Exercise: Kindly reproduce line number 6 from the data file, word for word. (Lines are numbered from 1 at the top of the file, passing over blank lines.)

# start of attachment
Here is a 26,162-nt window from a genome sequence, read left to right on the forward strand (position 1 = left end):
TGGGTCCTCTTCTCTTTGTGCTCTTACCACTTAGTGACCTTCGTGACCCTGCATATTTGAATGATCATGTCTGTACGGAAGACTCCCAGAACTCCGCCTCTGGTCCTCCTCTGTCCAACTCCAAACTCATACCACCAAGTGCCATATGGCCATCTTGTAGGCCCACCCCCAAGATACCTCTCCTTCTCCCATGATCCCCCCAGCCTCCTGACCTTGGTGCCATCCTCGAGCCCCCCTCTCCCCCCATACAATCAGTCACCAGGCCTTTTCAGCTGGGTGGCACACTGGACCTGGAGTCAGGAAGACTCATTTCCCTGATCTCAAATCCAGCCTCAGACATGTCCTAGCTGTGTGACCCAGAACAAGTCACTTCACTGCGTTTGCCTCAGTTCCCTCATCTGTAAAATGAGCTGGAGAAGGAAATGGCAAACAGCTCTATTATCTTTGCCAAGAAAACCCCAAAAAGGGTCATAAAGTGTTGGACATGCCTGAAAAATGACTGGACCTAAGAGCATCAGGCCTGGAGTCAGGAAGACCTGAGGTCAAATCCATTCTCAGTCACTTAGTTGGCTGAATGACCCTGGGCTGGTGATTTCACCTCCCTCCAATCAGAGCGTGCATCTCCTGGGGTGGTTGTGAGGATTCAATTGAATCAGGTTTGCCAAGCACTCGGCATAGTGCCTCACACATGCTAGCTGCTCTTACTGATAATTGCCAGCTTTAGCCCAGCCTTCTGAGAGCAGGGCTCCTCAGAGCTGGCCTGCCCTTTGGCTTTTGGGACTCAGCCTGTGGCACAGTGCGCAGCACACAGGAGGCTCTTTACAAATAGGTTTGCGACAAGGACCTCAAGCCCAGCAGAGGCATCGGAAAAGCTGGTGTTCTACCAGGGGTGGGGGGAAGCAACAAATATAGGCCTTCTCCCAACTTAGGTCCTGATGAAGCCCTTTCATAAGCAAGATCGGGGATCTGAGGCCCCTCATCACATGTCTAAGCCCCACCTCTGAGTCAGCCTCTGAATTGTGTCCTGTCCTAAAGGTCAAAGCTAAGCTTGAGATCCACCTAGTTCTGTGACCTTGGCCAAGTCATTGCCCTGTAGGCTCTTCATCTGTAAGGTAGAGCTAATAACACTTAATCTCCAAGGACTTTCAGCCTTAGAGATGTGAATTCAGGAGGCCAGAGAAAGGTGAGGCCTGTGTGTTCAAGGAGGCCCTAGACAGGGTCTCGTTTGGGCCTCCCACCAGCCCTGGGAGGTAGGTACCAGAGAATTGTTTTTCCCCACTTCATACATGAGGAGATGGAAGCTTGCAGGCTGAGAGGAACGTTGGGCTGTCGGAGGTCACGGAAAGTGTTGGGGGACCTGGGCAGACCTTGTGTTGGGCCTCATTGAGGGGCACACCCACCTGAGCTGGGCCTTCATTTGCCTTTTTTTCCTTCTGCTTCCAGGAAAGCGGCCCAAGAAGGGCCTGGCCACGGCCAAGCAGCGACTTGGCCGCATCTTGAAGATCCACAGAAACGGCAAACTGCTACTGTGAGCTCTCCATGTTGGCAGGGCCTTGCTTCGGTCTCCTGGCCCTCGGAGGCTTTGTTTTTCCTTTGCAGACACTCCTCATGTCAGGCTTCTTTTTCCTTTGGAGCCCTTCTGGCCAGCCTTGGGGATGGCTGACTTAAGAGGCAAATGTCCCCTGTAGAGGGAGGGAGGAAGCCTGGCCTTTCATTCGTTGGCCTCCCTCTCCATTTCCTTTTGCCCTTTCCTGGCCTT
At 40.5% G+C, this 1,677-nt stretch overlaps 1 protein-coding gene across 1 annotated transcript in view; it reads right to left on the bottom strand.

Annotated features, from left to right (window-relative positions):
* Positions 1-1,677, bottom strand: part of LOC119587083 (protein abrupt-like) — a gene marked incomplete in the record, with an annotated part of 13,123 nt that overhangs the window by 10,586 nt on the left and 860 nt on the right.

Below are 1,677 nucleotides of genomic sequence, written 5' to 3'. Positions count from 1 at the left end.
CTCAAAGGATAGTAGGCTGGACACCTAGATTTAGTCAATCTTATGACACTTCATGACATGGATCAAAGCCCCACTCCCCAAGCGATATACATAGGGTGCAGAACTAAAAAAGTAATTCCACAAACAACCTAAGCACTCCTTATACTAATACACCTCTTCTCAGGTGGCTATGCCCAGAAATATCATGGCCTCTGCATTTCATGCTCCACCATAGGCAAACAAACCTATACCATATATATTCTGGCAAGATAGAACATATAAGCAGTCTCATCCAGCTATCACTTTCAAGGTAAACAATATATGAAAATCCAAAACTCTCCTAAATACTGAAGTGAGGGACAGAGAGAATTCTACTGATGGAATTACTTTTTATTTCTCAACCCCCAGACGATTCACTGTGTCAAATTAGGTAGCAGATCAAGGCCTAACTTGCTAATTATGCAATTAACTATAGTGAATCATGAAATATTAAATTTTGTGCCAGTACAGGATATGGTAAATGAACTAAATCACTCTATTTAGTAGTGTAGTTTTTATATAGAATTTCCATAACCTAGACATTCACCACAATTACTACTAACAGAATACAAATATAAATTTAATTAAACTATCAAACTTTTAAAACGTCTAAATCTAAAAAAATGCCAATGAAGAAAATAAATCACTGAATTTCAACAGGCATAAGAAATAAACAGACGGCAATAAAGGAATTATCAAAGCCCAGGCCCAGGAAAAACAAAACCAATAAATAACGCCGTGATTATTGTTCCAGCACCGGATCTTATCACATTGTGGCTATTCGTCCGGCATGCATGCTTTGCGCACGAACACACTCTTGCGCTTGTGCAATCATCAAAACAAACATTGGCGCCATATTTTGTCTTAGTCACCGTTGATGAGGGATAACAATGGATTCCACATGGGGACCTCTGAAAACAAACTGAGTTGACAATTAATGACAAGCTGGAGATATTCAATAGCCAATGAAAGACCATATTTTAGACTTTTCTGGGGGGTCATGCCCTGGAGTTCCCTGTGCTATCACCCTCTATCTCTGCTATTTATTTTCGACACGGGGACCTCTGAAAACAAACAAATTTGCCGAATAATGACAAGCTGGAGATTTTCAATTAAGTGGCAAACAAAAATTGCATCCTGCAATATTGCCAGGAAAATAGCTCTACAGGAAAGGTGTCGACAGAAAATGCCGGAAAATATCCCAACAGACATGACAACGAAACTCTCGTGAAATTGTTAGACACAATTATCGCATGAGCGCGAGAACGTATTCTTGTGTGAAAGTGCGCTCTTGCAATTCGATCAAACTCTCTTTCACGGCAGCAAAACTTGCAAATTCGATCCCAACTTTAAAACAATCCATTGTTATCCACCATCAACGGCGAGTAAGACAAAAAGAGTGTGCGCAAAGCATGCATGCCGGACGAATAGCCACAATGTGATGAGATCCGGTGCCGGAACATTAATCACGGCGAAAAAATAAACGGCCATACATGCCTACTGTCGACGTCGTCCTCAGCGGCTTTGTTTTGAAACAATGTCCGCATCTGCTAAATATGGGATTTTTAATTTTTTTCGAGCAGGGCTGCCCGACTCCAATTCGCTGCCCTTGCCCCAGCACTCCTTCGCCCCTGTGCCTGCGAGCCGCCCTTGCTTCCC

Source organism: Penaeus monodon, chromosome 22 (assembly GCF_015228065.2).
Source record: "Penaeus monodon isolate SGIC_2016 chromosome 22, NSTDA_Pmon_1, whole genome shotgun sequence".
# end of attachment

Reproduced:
Below are 1,677 nucleotides of genomic sequence, written 5' to 3'. Positions count from 1 at the left end.